Syria: Refugees are fleeing in droves–does that alarm you?

This entry is part 4 of 4 in the series Syria
Click the graph to visit Pew's site and read the entire report.

Click the graph to visit Pew’s site and read the entire report.

Syria’s population numbered about 22 million in 2012. By the beginning of September 2013, about 2 million people had left the country, fleeing the bloody conflict. That’s roughly 1 in 10 Syrians.

Do these figures alarm you?

Coupled with the alleged use of chemical weapons, does this ongoing depopulation of Syria warrant U.S. airstrikes?

The Syrian conflict and the alleged use of Sarin gas prompted several values questions this week. We debated the role of the U.S. as the world’s policeman, considered why poison gases are a special crime against humanity, and examined the American people’s opposition to military strikes.

Today, we consider the massive dislocation of the Syrian population.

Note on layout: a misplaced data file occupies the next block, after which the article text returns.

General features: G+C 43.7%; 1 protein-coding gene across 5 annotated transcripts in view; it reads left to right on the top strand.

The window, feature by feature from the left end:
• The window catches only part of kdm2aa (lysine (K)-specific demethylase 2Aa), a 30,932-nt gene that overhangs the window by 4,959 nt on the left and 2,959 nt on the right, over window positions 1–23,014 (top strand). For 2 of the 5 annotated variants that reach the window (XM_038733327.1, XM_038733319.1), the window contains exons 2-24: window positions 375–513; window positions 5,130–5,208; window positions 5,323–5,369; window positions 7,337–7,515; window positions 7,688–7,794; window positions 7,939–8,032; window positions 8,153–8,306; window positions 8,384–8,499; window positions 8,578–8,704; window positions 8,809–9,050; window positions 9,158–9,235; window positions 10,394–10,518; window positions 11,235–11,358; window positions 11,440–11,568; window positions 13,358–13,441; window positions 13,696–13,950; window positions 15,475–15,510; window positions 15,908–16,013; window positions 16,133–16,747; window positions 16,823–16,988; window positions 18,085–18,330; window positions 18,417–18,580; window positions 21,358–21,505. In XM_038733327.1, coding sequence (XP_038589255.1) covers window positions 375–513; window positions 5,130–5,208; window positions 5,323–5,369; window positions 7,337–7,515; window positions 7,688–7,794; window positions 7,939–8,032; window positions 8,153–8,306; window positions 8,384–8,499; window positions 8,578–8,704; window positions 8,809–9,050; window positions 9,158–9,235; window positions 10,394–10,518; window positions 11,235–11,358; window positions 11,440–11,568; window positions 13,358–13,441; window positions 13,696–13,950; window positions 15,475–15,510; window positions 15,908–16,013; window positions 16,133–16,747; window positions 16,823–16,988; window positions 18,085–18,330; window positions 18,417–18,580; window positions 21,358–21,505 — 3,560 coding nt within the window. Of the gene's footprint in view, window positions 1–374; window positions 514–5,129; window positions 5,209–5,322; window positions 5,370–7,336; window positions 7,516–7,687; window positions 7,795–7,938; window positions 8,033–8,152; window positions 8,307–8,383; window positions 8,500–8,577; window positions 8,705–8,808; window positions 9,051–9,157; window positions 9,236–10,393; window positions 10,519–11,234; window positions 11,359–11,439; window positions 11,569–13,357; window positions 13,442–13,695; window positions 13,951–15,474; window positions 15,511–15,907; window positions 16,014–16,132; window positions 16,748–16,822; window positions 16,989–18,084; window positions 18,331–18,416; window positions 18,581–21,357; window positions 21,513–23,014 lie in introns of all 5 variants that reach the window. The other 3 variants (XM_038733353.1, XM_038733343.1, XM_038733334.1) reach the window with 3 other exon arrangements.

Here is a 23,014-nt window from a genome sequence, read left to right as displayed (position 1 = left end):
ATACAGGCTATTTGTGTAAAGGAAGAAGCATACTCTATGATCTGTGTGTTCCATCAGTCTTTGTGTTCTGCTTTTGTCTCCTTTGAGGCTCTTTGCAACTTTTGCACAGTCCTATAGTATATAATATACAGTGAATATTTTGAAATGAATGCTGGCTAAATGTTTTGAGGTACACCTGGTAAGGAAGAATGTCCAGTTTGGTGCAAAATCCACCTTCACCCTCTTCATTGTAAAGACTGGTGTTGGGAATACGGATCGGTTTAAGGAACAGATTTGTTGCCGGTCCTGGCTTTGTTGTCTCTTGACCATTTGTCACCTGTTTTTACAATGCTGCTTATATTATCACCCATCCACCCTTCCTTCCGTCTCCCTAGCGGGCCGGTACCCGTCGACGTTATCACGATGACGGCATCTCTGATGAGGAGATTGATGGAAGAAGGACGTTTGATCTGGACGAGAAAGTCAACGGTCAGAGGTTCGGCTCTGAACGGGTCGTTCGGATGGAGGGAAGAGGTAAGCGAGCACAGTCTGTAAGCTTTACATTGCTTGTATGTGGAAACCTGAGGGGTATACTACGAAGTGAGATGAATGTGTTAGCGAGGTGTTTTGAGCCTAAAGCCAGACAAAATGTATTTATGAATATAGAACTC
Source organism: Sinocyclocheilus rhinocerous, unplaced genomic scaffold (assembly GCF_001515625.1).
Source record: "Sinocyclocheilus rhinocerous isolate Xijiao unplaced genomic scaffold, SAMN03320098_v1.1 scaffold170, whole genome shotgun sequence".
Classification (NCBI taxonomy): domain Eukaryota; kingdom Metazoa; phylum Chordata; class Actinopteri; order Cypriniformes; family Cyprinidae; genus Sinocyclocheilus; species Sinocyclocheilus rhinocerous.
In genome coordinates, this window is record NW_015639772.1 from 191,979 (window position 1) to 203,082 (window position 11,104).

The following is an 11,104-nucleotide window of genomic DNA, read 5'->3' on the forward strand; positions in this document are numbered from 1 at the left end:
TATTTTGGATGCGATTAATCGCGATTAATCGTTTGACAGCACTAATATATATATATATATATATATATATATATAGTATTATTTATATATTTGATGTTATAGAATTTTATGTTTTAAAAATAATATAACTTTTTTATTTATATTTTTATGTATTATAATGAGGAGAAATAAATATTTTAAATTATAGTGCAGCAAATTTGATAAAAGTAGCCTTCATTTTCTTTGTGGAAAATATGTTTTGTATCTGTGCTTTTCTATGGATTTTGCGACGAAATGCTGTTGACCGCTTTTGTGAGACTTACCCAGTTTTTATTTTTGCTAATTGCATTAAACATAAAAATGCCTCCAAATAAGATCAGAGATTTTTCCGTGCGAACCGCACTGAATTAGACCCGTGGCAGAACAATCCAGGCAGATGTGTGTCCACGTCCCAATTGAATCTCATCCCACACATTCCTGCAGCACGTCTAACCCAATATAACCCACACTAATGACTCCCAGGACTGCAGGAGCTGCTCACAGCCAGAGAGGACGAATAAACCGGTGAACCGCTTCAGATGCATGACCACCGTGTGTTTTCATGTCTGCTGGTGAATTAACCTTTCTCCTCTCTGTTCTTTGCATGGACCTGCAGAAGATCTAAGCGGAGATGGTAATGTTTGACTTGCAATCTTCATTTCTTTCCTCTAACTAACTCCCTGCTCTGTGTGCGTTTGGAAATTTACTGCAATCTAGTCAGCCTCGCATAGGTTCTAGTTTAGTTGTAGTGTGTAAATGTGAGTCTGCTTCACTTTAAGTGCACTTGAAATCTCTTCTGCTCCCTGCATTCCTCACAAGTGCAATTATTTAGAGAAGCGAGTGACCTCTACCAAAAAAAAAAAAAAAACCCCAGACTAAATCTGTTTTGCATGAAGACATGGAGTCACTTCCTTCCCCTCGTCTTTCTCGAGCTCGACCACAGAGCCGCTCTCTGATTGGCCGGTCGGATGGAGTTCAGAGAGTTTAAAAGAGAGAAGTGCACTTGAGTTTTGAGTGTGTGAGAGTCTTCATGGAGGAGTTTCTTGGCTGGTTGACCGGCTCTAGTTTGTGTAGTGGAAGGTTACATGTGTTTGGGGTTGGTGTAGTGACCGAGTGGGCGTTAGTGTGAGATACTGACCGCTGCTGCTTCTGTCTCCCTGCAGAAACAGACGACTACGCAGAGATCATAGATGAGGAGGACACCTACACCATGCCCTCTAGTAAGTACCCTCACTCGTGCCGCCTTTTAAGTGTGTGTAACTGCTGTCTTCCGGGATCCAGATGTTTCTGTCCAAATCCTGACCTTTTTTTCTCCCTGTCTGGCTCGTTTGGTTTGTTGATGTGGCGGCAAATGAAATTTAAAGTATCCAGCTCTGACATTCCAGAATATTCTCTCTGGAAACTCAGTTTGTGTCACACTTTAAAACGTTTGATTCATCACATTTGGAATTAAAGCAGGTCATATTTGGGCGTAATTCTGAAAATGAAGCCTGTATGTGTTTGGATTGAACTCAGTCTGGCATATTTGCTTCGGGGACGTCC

The United Nations High Commissioner for Refugees tracks the flow of refugees and the Pew Fact Tank reported some key statistics. Consider that, on average, 6,000 Syrian refugees enter neighboring countries every day. The receiving countries include Egypt, Iraq, Turkey, Jordan, and Lebanon.

About 1.8 million refugees are registered with the High Commissioner, with an additional 200,000 waiting to be registered. One million refugees are children under 18. Syrian men and women have fled the country in equal numbers.

Are you alarmed by the vast numbers of Syrians who are fleeing?

Does it change your mind about airstrikes?

What should the U.S. do in cases like this—and why?

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  1. Rev. Bob Roth says:

    What alarms me most is how the U.S. bombing Syria will only deepen the humanitarian crisis these refugees are suffering. (In addition to these 2,000,000, another 5,000,000 are displaced refugees within their own country. So my opposition to the U.S. bombing our way into another country’s civil war has only deepened and strengthened with more awareness of the refugee catastrophe in and around Syria. For the hundreds-of-millions cost of the Cruise and other missiles and bombs we will shoot and drop, we could get food and healthcare through the U.N. and NGOs to these people. That would make many new friends in Syria and the region. Bombing them will make many new enemies. We need to write legislators, pray for peace.